Most importantly, with these new ways of authentication, you can set up a schema that does not include passwords at all.

What Are the Benefits of Passwordless Authentication?

While it may seem counterintuitive, passwordless authentication brings a few benefits to the table:

  • Saves money in tech and support: The most readily apparent savings for your organization is the time and money you will save in IT support. On average, a lost password can cost an organization up to $70 per incident. Fewer forgotten passwords mean fewer  attacks and lesser need to reset due to password compromise.
  • Prevent easily avoidable attacks due to hacks and phishing: Currently, there isn’t a way to easily fake biometric data in the same way as an alphanumeric password. While it isn’t 100%, it is incredibly difficult to fake fingerprints and facial features, much more so than hacking passwords.
    Likewise, attacks that rely on phishing, or socially engaging employees through email or over the phone, can be much more difficult to pull off if the individual must produce fingerprints or ID badges instead of just logging in with a password. 
  • Simplified user experience: Swipe a badge or fingerprint, scan a face or plug in a USB. It couldn’t be simpler. More importantly, you can tie many of these methods into existing mobile technology, which many users are readily familiar with.
  • Expands devices on which users can securely authenticate: As above, many methods can use mobile devices, and can be incorporated on phones, tablets and laptops. Even consumer devices include fingerprint scanners these days, so having secure authentication on a company device is a relatively simple proposition. 

1Kosmos Passwordless Enterprise

Authentication can impact your business in several major ways:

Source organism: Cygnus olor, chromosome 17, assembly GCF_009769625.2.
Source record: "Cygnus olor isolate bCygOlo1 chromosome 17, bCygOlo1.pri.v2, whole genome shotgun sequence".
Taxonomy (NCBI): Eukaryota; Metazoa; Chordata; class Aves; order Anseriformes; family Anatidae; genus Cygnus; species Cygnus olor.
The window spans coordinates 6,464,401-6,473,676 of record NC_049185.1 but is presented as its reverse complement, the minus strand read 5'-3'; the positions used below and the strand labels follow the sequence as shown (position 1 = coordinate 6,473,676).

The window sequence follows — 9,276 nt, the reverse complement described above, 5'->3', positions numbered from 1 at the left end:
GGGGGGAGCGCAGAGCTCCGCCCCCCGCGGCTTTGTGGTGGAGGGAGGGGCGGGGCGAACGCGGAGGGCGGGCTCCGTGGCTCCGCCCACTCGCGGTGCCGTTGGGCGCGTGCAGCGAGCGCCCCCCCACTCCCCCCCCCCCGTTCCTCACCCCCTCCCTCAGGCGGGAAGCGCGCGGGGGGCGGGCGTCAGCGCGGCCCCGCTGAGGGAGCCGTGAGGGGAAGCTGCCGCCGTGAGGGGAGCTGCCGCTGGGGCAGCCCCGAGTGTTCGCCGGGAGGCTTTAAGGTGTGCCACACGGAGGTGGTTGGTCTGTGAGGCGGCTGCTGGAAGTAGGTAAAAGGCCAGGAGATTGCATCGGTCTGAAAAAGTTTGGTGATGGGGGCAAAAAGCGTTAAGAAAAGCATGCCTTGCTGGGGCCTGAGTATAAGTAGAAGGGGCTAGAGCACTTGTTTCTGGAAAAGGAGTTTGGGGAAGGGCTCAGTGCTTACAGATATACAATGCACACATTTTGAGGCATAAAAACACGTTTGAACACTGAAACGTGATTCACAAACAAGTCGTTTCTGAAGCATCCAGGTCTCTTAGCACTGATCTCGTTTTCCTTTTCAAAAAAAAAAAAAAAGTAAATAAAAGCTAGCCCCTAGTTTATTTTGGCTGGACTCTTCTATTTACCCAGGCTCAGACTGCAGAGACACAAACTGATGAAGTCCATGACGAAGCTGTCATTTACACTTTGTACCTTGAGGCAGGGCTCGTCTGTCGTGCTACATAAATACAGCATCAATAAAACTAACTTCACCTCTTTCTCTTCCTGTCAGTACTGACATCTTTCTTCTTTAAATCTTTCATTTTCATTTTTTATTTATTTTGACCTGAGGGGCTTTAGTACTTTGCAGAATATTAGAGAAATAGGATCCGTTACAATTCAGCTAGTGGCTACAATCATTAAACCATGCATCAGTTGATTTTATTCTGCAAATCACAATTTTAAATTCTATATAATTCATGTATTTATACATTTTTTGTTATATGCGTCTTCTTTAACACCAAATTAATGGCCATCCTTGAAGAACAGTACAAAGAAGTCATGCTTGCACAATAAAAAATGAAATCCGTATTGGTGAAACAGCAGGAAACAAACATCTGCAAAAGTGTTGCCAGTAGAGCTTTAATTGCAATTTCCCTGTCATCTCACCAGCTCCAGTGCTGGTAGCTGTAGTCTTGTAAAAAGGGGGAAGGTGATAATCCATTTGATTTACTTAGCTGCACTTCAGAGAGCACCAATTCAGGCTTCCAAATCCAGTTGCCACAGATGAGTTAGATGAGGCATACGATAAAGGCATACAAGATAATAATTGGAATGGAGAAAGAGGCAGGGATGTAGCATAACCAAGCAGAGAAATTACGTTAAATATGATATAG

• Compliance and security: Many frameworks require or recommend 2FA or MFA, which means that having a passwordless solution can move you closer to compliance. More importantly, with multiple passwordless features, you can secure your system much more completely than relying on lengthy passwords and remembering them.
  • More IT and Admin visibility for real problems: Less time on password resets and following up on password phishing breaches means that your IT team can focus on real security problems. More importantly, they can track access more accurately knowing that the use of a non-password authorization will allow security to trace potential areas of entry based on the type of credential provided.
  • Simplify user access to reduce barriers for use in remote or scaling workforces: Passwordless methods of authentication are much easier for your workforce. It’s easier to use a mobile phone app to handle straightforward scanning or code access.

1Kosmos BlockID makes passwordless authentication easily integrated without sacrificing security or user experience. Our product includes:

  • Advanced Biometrics: BlockID includes non-falsifiable biometrics and stored, encrypted data so that hackers cannot duplicate or steal biometric data. BlockID is also contact-free.
  • Immutable logs and data records with Blockchain Ecosystem: Our system uses peer-to-peer transactions while ensuring the immutability of the underlying data for data and audit log integrity.
  • Compliance: BlockID brings employees the level of authentication that ensures compliance with NIST 800-63-3 guidelines for IAL2 and AAL2.

With 1Kosmos BlockID, you can deploy secure, reliable and integrated passwordless authentication for your entire organization. To learn about the next generation of contact-free authentication solutions powered by biometrics and blockchain technology, read more on Passwordless Enterprise solutions. Also, sign up for the email newsletter to stay up to date on 1Kosmos products and services.